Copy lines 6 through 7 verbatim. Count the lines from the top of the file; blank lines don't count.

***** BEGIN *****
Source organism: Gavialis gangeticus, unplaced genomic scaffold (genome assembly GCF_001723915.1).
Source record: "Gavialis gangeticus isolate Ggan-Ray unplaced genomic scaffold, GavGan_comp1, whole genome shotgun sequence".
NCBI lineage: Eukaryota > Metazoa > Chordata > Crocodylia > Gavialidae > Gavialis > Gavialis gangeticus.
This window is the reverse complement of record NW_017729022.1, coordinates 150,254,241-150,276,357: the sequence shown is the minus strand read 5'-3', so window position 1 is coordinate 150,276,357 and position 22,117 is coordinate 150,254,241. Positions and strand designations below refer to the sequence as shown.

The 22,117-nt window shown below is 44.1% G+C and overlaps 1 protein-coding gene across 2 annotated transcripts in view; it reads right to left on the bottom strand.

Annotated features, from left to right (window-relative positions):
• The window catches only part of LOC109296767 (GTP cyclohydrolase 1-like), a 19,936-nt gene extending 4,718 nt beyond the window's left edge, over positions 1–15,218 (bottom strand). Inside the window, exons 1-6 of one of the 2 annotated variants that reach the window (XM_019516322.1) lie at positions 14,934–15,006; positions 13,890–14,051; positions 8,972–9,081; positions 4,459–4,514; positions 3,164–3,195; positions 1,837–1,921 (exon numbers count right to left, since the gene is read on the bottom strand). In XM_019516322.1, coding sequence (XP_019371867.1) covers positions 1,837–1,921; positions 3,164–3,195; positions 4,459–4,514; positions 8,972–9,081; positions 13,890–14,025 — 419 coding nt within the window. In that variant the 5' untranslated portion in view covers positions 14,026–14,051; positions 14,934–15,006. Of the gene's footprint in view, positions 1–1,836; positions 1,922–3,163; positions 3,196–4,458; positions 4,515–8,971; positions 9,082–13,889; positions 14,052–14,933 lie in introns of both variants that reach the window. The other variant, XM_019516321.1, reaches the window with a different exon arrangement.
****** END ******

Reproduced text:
Annotated features, from left to right (window-relative positions):
• The window catches only part of LOC109296767 (GTP cyclohydrolase 1-like), a 19,936-nt gene extending 4,718 nt beyond the window's left edge, over positions 1–15,218 (bottom strand). Inside the window, exons 1-6 of one of the 2 annotated variants that reach the window (XM_019516322.1) lie at positions 14,934–15,006; positions 13,890–14,051; positions 8,972–9,081; positions 4,459–4,514; positions 3,164–3,195; positions 1,837–1,921 (exon numbers count right to left, since the gene is read on the bottom strand). In XM_019516322.1, coding sequence (XP_019371867.1) covers positions 1,837–1,921; positions 3,164–3,195; positions 4,459–4,514; positions 8,972–9,081; positions 13,890–14,025 — 419 coding nt within the window. In that variant the 5' untranslated portion in view covers positions 14,026–14,051; positions 14,934–15,006. Of the gene's footprint in view, positions 1–1,836; positions 1,922–3,163; positions 3,196–4,458; positions 4,515–8,971; positions 9,082–13,889; positions 14,052–14,933 lie in introns of both variants that reach the window. The other variant, XM_019516321.1, reaches the window with a different exon arrangement.